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Prairie Notes are monthly photo/journal observations from Tandy Hills Natural Area by Founder/Director, Don Young. They include field reports, flora and fauna sightings, and more, mixed with a scoop of dry humor and a bit of philosophy. They are available free to all who get on the FOTHNA email list.

Pics & Proverbs 2019

Prairie Notes #157
January 1, 2020

01) Pics & Proverbs 2019

02) Your MEMBERSHIP Matters

03) New Species - December 2019

04) MM&WW HIke the HIlls is TODAY

05) Videos of the Year 2019

06) Prairie Proverb - Anne Sverdrup-Thygeson



01) Pics & Proverbs 2019


With Tandy Hills more or less at rest, January is a good time to review and reflect on the past year via 2019's Prairie Proverbs and a few of my favorite pics from each of the past 12 issues of Prairie Notes. 


2019 quotations included a quirky mix naturalists, artists, scientists and environmentalists from the distant past to the recently deceased, artists, poets, musicians and philosophers. Each quote had a particular fit for the issue in which quoted. As usual, there were a few surprises. (I'm especially fond of UN Secretary, U. Thant in #148.)


Herewith, Prairie Proverbs I - XII from 2019, with photos of the quoted authors and select pics from the same issue. Thanks for reading and for your continued support!






> Prairie Notes #145, (PIcs & Proverbs 2018) January 1, 2019



"The name, given to the month of 'January', is derived from the ancient Roman name 'Janus' who presided over the gate to the new year. Janus is symbolized by an image of a face that looks forwards and backwards at the same time. This symbolism is associated with the month as the start of a new year which brings new opportunities. It is the time to reflect on events of the previous year.”


-Wikipedia and other sources


A striking late December 2018 sunset.


Sac Fungi (Genus Cerebella), one of the first new species ID'd in 2019. (photo by Michelle Villafranca)

January 5th


Prairie Notes #146, (Prelude to the Beginning of Spring) February 1, 2019



"Instructions for living a life:

Pay attention.

Be astonished.
Tell about it."

Mary Oliver, poet and observer of the intricate beauty of the natural world, died on January 17, 2019 at age 83. The poem is from her 2008 book, Red Bird.


Manly Men & Wild Women signing up for the hike.


Manly Men & Wild Women taking a break after topping a hill on January 1, 2019.


A Harris's Sparrow was another new species in early 2019.

Southern Leopard Frog, new species in 2019.

February 21st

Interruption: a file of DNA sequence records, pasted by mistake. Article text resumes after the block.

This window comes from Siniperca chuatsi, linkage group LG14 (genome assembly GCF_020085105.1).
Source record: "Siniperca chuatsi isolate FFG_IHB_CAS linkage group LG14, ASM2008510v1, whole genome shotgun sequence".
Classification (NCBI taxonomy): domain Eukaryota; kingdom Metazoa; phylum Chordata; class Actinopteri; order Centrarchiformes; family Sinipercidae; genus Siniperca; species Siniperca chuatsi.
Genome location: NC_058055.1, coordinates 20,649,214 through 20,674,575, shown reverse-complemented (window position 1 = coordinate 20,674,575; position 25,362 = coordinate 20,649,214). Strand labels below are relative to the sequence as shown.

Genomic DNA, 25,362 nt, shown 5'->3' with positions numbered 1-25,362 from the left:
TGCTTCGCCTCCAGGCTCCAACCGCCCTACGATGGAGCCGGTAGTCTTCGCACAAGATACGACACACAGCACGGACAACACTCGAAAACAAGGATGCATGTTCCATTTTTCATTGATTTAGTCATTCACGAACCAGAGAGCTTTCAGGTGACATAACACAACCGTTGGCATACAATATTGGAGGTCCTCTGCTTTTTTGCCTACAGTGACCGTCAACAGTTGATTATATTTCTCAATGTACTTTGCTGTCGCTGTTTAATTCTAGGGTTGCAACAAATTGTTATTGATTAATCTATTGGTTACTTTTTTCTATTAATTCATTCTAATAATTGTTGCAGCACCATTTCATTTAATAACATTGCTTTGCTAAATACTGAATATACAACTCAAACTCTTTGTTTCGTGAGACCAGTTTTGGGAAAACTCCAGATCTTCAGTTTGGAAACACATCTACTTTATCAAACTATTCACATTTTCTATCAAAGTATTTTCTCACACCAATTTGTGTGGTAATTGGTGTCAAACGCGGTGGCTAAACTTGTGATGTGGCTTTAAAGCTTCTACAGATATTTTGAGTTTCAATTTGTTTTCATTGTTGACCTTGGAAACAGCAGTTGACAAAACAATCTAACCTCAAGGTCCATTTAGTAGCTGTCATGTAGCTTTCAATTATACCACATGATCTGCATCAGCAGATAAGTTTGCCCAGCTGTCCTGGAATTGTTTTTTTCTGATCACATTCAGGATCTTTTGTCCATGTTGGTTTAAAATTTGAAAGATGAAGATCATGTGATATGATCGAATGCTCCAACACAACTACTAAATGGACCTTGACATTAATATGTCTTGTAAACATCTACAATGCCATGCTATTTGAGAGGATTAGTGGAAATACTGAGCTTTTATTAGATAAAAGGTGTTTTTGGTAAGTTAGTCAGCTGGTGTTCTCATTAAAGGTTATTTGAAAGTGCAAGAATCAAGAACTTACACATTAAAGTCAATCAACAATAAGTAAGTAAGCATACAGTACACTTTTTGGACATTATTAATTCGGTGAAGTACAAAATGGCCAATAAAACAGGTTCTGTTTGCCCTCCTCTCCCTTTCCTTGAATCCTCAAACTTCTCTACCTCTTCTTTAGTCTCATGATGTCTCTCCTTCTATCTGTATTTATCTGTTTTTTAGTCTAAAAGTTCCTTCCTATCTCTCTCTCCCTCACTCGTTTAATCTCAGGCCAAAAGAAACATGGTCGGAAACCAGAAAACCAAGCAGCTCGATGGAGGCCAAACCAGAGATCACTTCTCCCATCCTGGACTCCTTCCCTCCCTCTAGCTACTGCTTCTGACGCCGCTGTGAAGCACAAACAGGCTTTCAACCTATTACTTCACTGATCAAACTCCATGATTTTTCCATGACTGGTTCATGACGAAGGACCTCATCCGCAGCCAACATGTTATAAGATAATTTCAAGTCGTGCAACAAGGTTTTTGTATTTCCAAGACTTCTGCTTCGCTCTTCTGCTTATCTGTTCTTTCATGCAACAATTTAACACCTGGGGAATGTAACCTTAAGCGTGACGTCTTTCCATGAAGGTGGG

Prairie Notes #147, (The Sensuous Prairie) March 1, 2019



“Heather, this tiny purple flower from the moors, has dined upon my heart and now it grows within her….”


- A great example of anthropomorphism, from the book, The Flame and the Flower—by Midwestern homemaker Kathleen E. Woodiwiss. Considered the first modern “bodice ripper”, the book was published in paperback, after having been rejected by multiple hardback publishers. By 1977, it had sold 2,580,000 copies.



Trout Lily magic, 2019


Ground Plum (Astragalus crassicarpus) is one of the first brightly colored spring wildflowers.


A Gulf Coast Toad waiting for spring in its cozy burrow.



Prairie Notes #148, (Catching the Prairie Wind) April 1, 2019



"May there be only peaceful and cheerful Earth Days to come for our beautiful Spaceship Earth as it continues to spin and circle in frigid space with its warm and fragile cargo of animate life."


UN Secretary, U Thant, 1909 - 1974, after signing a proclamation supporting Earth Day in 1971.


An early spring indicator is Creek Plum.


The uncanny beauty of Purple Indian Paintbrush (Castilleja purpurea) can take your breath away.


A handful of seeds form a Big Root Cymopterus (Cymopterus macrorhizus). This early spring plant is easy to miss, at 3 - 5" tall.

April 15th


Prairie Notes #149 (Prairie Treasure Chest) May 1, 2019



"The natural world is not just a nice place to have, it fundamentally matters to each and every one of us."


Sir David Attenborough, from his stirring speech at the London premiere of the 2019, nature docu-series, Our Planet


The trail is calling on the edge of the Iconic Meadow.


Prairie Celestial (Nemastylis geminiflora) lives up to its name.


A trio of Skippers resting on Wild Hyacinth (Camassia scilloids) at days end.


A Western Kingbird feasting on a bounty of spring pollinators.



Prairie Notes #150, (National Prairie Day), June 1, 2019



“Tandy Hills is a refuge for all of these species, even the little tiny ones just waiting for us to appreciate them!”


Sam Kieschnick, Texas Parks & Wildlife Urban Biologist, after observing 362 species in one evening at Tandy Hills on April 29, 2019


No, it's not a field full of Lucky Charms. It's the Iconic Meadow at Tandy Hills.


One of the highlights of 2019 were multiple sightings of Eastern Bluebirds at Tandy Hills. (photo by Gordon Henry)


All previous records were broken for a Tandy Hills Facebook post on May 18.


Dramatic new species for 2019: Green Oak-Slug Moth (Euclea incisa)ID and photo by Annika Lindqvist.


Pink-tinted Yucca was an uncommon find in 2019.



Prairie Notes #151 (A Menagerie of Prairie FLora???) July 1, 2019



“My wish is to stay always like this, living quietly in a corner of nature.”


- Claude Monet, French Impressionist painter, 1840 - 1926


If Claude Monet had visited Tandy Hills, he may have chosen to paint this scene of Basketflowers.


Four-spotted Palpita Moth (Palpita quadristigmalis) photo by Sam Kieschnick


Powdered Dancer Damselfly


A 4” giant and mysterious, Walnut Sphinx Moth (Amorpha juglandid) blew into Tandy Hills.

July 10th


Prairie Notes #152, (Damsels & Dragons) August 1, 2019



“The student who goes afield armed with opera-glass will not only add more to our knowledge than he who goes armed with a gun, but will gain for himself a fund of enthusiasm and a lasting store of pleasant memories.”


- Florence Merriam Bailey, 1863 - 1948, American ornithologist & nature writer who wrote the first bird field guide in the modern tradition, Birds Through an Opera-Glass (1890). She also played a key role in the creation of, The Lacey Act (1900) which helped stop the slaughter of birds for the decoration of ladies hats. She recently received a delayed obituary in the New York Times:


Texas Bluebells flourishing in late June.  


Halloween Pennant Dragobfly (Celithemis eponina) was a new species recorded in July.